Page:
Service Vs Sales

Yesterday was a fabulously sunny day and one which I enjoyed by spending some time in the garden of a Mediterranean-style tapas bar with a couple of call-centre colleagues past and present.

Strangely, and maybe because of the good weather, we didn’t talk all that much about work as can sometimes happen at these kind of meetings where anyone in the party not connected with the call-centre finds themselves in a rather unenviable position among a bunch of people talking shop. Even more strangely as my acquaintance with two of my colleagues pre-dated my time at the call-centre it was occasionally myself in this position.

What we did briefly talk about was how we were less than content with our manager and don’t see things improving under the current regime, but only getting steadily worse; worse being  a much more target-driven culture with even more emphasis on things like upselling, or in the case of subscription type services ‘retentions’ – that is keeping customers who call to cancel. Fortunately however, we didn’t dwell long enough on this pessimism to sour the good mood of the day.

What also came up during this brief conversation was  the ways in which we resist these pressures. One way is to simply fake a retention for the stats to chalk it up when it never happened in the hope that no-one will actually bother to take the time to check, or similarly logging an unrelated call – one where the customer has not expressed any wish to cancel as a retention. This logic also works for upsells; someone calls to order a product in a larger quantity or size; then log it as an upsell.

There is an issue of ethics here; can such a deception ethical? The answer is in terms of loyalty to our employer and our client firms possibly not, but it must be remembered that our contracting-out status makes these relationships more abstract. I don’t think anyone sees it as deceiving our employer, instead it is deceiving the firms we take calls on behalf of; firms with which we often have a difficult relationship with. As front-line staff for instance we take the flack when one of these companies messes up and also take flack over issues with a firms products or services which come up again and again, yet are powerless to affect any sort of change. It is also very rare for these firms to say or do anything by way of thanks after a particularly busy, or turbulent time though it must be said there is one exception to this who after their busy period sent down a few large boxes chocolates, a small gesture maybe, but one which shows there is at least some thought of us whilst they’re busy counting the cash from the orders we’ve handled.

This one example of good-practice aside it is factors such as these above which serve to re-enforce our distance from the companies we take calls for. In general we are treated as mercenaries and in turn adopt a mercenary attitude, if we don’t receive an incentive for upselling, or retaining, then there’s little chance of us bothering as loyalty simply doesn’t exist in our relationship. Our management recognise this feeling and try to counter this by insisting that by pleasing our clients we are securing our firms position and therefore our jobs, this they argue should be our incentive. Some people may subscribe to this, but in the main I believe there has a degree of scepticism around this just so long as people get the feeling from the volume of calls we handle that the firms are doing quite well as it is (possibly something which may be about to change as it gets quieter and quieter)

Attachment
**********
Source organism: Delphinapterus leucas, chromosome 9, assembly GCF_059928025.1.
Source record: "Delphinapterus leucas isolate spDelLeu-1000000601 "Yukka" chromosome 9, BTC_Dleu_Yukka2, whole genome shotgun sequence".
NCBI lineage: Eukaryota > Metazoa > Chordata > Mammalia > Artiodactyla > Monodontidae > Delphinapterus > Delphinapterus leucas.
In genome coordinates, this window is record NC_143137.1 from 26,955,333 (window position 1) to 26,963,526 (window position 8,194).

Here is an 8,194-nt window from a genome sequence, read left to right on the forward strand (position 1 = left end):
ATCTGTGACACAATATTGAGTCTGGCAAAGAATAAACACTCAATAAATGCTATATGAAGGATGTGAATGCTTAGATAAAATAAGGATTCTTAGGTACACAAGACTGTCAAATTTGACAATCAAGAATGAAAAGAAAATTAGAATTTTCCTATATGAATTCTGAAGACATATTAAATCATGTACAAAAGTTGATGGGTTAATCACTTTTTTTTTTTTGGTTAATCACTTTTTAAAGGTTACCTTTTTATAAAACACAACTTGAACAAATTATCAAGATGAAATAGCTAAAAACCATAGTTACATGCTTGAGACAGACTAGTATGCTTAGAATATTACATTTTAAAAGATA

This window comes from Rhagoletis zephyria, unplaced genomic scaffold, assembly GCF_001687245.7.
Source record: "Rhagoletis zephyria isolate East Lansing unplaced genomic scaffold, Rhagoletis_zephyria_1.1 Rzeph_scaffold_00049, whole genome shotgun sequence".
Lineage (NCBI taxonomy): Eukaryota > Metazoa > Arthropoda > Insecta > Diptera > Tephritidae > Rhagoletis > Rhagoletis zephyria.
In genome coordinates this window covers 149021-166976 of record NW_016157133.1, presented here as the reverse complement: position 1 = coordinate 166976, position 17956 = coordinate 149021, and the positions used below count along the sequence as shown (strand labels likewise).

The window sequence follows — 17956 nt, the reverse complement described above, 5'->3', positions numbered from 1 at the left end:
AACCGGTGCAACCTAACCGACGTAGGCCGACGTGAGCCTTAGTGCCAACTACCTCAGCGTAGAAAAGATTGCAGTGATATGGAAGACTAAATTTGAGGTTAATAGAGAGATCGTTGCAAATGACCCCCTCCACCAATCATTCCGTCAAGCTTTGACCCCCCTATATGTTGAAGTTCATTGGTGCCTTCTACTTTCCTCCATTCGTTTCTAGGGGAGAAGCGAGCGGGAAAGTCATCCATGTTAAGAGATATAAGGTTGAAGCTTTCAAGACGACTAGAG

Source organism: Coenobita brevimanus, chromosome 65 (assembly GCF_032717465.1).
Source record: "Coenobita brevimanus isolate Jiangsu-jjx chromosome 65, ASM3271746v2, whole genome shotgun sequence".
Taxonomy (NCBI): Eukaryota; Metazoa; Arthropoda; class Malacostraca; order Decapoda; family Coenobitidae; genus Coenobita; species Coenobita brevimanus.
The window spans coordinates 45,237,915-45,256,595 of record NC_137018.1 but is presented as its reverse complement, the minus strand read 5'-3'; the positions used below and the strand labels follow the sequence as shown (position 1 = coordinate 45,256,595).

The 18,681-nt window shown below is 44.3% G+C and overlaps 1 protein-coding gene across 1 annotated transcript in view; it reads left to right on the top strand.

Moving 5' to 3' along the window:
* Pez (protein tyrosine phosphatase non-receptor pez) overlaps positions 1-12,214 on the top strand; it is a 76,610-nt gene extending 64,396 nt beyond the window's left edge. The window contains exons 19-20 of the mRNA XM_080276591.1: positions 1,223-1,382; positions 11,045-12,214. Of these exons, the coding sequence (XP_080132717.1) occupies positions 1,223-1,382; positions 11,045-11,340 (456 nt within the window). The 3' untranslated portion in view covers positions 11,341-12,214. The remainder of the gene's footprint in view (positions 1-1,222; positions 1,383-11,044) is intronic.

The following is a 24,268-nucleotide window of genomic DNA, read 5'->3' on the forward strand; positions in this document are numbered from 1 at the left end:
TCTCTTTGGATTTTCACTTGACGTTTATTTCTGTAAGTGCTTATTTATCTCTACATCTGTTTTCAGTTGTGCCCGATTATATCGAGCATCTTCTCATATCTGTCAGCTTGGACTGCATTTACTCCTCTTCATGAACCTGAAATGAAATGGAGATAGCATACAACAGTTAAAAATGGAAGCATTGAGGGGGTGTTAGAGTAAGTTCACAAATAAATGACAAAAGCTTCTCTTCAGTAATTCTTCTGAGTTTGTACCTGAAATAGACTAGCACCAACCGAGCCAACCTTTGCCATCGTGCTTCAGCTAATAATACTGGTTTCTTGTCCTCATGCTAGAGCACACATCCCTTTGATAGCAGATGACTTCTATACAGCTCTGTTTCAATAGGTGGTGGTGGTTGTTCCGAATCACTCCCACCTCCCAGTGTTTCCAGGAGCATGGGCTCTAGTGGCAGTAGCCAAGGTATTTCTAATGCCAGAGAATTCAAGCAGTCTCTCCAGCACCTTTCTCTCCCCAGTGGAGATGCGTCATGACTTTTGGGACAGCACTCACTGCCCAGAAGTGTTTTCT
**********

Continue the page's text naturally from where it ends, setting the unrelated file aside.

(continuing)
Whilst so far I have provided an excuse for our acts of resistance, I have not, at least I feel, provided an adequate justification. I will now turn to this. The justification, the prime justification, for our manipulating of the statistics is that there is at present a clash of cultures. On the one hand we have our manager, from a sales background, who is keen to use her experience in this area for the benefit of our clients and our company. On the other we have a team of people whose job title is ‘customer service’ where a colleague once memorably put it, with a hint of pride, “I do customer service I don’t do sales.” Our reading of customer service, and the way it has hitherto been practiced among us, is in the main, giving the customer what they want; if this is a smaller size, or if this is to cancel a subscription, then our job is to carry out this request. Quite plainly our role is to serve the customer.

There is another way of viewing this which is the sales-person’s way; that is in terms of a cancellation we do customers a service by offering alternatives and incentives to continue which they may wish to take up, and when upselling we provide them with an opportunity. Quite possibly this is the view espoused within ‘the BIG book of sales’ a voluminous tome which resides on, or around my managers desk. Maybe there is some point to it, but personally it doesn’t sit comfortably with me. I know that when I call a firm to cancel I have given the matter some thought and made up my mind before picking up the phone, and I know I certainly didn’t appreciate a call from my new car insurance company offering me (or attempting to scare me into – again depending on your viewpoint) extra cover over and above my fully-comp policy.

Maybe though this is me. Are customer-services and sales two reconcilable philosophies, or are they fundamentally contradictory?


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